The blow most likely to have led to the death of holidaymaker Caroline Fisher was a kick to her head, a murder trial jury heard today.
Pathologist Dr Michael Biggs told the jury at Lincoln Crown Court that Ms Fisher suffered bleeding underneath the arachnoid membrane within her brain.
That, he said, was typically caused by a blow that resulted in a rapid rotational twisting of the head leading to the injured person falling unconscious “almost immediately”.
The prosecution allege that Ms Fisher, 52, was punched in the head by Sheffield man Leon Wadsworth knocking her to the ground after violence erupted outside the Buzz Bar in the Lincolnshire holiday resort of Ingoldmells.
Hayley Fletcher, who was on holiday with Mr Wadsworth and a group of friends, is then alleged to have twice kicked Ms Fisher to the head.
Mr Biggs was asked if he could say which blow caused her death. He told the jury: “I would favour the second kick as being more likely to have caused this bleeding. However it is not possible to tell pathologically which of these three impacts caused the fatal haemorrhage.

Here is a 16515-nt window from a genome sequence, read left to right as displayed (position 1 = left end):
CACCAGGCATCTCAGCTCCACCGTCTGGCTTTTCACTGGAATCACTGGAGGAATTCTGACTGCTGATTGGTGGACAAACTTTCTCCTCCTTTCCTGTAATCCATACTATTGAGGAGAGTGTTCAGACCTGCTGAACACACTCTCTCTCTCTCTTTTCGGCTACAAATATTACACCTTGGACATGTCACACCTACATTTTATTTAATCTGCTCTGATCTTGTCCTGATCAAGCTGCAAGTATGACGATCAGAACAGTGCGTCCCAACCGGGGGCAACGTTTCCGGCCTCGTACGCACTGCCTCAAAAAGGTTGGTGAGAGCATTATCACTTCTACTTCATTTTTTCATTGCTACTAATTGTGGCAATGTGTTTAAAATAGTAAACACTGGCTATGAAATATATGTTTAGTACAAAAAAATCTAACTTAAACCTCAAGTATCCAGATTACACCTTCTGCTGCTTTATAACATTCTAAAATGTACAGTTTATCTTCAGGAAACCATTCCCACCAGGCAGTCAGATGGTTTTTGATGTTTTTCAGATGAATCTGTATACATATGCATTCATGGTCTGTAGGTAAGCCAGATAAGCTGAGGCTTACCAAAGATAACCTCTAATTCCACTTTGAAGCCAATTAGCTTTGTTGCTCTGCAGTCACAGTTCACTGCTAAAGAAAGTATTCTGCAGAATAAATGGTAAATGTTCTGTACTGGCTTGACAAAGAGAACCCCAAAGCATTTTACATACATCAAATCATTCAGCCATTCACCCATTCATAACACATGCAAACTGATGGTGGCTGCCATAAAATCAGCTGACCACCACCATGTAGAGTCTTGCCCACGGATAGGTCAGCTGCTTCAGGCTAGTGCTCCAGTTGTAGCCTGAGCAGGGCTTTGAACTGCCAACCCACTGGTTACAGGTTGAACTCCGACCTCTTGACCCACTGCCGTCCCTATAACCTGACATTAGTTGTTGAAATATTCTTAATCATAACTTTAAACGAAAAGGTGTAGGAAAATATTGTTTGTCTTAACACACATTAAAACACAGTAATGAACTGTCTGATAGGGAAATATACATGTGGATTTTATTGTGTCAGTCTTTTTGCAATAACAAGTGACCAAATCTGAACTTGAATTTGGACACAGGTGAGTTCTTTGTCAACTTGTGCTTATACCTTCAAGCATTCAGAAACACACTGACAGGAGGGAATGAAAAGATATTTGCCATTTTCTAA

“It could have been the punch. It could have been the first kick, it could have been the second kick or it could have been a combination of two or more of those.”
Under cross-examination from Andrew Campbell-Tiech, representing Wadsworth, the pathologist said that his original report he wrote: “The initial punch is unlikely to have caused the fatal injury,” but he added, “a contribution from the punch cannot be excluded.”
During questioning from Dapinder Singh QC, for Fletcher, Dr Biggs said: “The punch could have caused some damage which then made the kick more likely to finish off the damage.
“The specific mechanism of the twisting of the head does not necessarily require a lot of force.”
Leon Wadsworth, 31, of Milnrow Road, Sheffield, and Hayley Fletcher, 31, of Paper Mill Road, Sheffield, each deny the murder of Caroline Fisher on 21 July 2018.
The jury has been told that Wadsworth has admitted causing actual bodily harm to Michael Wilcox.
The trial continues.